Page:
5. Letting go means being able to say ‘goodbye’ confidently
Children pick up a lot from us as parents. If we feel comfortable in a situation, then they will learn to trust our judgement.
We can say, “I’ll see you at singing time. Have fun!” rather than a long farewell. We give them confidence in the people they are being left with. They may cry to say “you are leaving.” But they will learn that others care for them too. And that their parents always come back.
If we fearfully sneak to the toilet or out of the house without telling them, they may also be scared as they search for us and cannot find us.
Letting go means communicating with our child what is going to happen.
6. Letting go means constantly discovering who our child is, not who we think they should be
Montessori teachers love observing children in a scientific way to discover every day with fresh eyes who this child is.
As a parent, we can get so involved with our child, or with our agenda for our child, or thinking we know our child so well, that we overlook who our child is. Parenthood is truly the highest honour. Your children choose you to guide them and support them to become the most beautiful unique butterfly they are meant to be, not what we make them.
Letting go means seeing them for who they are, right now, in every moment. Not controlling it. Letting them be on their own journey as their guide.
7. Letting go means letting them make mistakes and learning from them
It could be as small as letting the ball fall from the table and allowing them time to pick it up themselves; to falling off a climbing frame; to a school-aged child who forgets their lunch and – rather than rescuing them – letting them work something out at school, sharing some of their friend’s lunch perhaps.
It’s hard to see our child suffer.
But as Montessori parents we want them to learn to be self-reliant, to work out how to solve problems, and to take responsibility if they do something wrong. To get it wrong, and learn from their mistakes.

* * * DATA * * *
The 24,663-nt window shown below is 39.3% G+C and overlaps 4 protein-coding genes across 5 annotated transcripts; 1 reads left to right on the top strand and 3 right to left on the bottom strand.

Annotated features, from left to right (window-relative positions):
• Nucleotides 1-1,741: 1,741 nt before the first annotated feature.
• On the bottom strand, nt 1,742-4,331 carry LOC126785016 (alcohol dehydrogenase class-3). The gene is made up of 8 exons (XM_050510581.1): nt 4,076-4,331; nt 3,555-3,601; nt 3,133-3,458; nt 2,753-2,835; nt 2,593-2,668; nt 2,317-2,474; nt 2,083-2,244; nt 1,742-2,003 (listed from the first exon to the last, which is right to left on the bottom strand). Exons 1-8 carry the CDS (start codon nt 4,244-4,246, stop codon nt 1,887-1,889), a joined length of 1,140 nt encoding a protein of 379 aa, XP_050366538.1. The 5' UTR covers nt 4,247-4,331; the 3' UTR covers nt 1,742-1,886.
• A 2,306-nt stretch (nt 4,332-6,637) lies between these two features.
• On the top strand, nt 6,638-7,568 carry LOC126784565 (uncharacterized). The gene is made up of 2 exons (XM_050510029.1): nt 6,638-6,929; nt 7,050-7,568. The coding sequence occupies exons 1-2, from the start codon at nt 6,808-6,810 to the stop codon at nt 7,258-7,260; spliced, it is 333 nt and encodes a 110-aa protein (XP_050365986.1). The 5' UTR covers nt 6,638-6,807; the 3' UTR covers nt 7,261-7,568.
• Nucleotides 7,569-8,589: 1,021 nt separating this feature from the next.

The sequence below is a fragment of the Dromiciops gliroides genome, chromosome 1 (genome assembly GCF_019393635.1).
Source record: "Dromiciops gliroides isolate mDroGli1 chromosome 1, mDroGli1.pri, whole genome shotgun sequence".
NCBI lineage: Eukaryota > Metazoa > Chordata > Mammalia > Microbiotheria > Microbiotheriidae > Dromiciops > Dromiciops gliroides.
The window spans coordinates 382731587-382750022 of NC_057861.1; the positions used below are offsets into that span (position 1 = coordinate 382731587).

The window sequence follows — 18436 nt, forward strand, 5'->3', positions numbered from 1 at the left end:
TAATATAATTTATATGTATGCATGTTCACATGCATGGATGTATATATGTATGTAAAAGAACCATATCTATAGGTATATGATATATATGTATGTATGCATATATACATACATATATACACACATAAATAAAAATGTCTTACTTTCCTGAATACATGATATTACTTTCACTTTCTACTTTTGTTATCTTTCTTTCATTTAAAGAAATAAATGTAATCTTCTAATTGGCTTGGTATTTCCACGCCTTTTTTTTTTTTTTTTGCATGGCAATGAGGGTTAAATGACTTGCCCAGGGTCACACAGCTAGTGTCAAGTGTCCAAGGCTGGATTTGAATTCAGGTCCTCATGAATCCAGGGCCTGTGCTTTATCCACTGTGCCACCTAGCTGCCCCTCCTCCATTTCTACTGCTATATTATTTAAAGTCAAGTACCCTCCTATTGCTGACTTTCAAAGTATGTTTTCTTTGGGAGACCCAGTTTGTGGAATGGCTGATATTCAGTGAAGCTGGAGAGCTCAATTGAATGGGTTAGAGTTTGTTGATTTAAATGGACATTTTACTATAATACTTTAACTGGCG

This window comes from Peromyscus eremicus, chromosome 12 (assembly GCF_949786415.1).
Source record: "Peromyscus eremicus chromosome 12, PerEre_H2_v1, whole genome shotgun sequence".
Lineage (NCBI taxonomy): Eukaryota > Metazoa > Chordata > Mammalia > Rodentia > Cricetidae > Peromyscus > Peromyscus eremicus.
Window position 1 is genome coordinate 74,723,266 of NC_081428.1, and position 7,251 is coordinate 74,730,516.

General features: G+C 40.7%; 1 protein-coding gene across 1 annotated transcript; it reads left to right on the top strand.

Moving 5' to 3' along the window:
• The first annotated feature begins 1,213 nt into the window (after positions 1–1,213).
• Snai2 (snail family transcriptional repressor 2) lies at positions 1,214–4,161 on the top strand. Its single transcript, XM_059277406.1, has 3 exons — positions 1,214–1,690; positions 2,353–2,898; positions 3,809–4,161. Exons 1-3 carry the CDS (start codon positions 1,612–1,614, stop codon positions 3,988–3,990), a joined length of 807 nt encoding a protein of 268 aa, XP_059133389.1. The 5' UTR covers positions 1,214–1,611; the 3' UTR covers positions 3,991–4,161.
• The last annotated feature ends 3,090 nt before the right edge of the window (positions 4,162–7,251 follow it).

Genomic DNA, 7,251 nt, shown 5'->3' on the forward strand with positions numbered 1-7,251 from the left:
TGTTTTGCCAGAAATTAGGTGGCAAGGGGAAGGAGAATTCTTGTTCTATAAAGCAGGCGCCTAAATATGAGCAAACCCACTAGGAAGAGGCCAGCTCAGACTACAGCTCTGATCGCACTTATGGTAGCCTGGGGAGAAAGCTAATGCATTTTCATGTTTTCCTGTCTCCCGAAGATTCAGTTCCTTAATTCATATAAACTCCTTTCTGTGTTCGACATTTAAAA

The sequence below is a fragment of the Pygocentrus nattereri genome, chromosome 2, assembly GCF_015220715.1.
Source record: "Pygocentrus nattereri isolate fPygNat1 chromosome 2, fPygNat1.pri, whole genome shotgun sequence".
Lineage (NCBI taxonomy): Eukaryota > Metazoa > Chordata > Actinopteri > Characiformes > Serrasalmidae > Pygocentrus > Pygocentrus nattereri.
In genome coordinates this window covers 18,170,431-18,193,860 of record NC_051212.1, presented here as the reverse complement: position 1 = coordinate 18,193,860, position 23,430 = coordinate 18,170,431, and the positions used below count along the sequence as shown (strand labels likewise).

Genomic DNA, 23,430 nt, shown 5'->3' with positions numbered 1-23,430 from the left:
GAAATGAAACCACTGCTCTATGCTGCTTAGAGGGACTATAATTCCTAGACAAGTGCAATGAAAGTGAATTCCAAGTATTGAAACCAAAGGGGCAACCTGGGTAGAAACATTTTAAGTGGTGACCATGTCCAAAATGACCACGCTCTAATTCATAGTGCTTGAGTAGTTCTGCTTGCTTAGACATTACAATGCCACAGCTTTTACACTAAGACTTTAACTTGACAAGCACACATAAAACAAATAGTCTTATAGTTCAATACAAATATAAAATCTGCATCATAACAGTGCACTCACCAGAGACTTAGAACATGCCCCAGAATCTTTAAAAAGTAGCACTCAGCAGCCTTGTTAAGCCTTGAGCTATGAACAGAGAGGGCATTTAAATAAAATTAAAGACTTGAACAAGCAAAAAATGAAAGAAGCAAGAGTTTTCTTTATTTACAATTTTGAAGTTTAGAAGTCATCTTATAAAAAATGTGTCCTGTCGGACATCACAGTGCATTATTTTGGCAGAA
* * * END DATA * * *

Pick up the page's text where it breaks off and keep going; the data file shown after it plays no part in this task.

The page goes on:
Letting go means not trying to fix things for them, but providing some guidance and support in hard moments.
8. Letting go is not looking to our child to fill up our cup
If we lose ourselves in parenthood, once we really need to let go and let our child grow into their next stage of development (to preschool, school, high school or out of home), we may find that we are left with nothing.
I truly believe that we are better parents when we fill our own cup – not from our child, or our partner, or our work, or approval from others. We are full cups, happy in our own right, ready to support and be the guide our child is looking for.
Letting go is standing on our own two feet, so that our child can have wings.
And so to end on a personal note, this discussion about letting go seems very apt as my son turned 18 last week. So I’m certainly feeling all kinds of nostalgic. I was expecting to feel sad, but actually I was surprised to feel so excited for what is next for him.
Enjoy every moment. Then it feels neither too fast nor too slow. Breathe it all in.
Happiest 18th birthday Oliver! I love you to the moon and back. Love, Mum X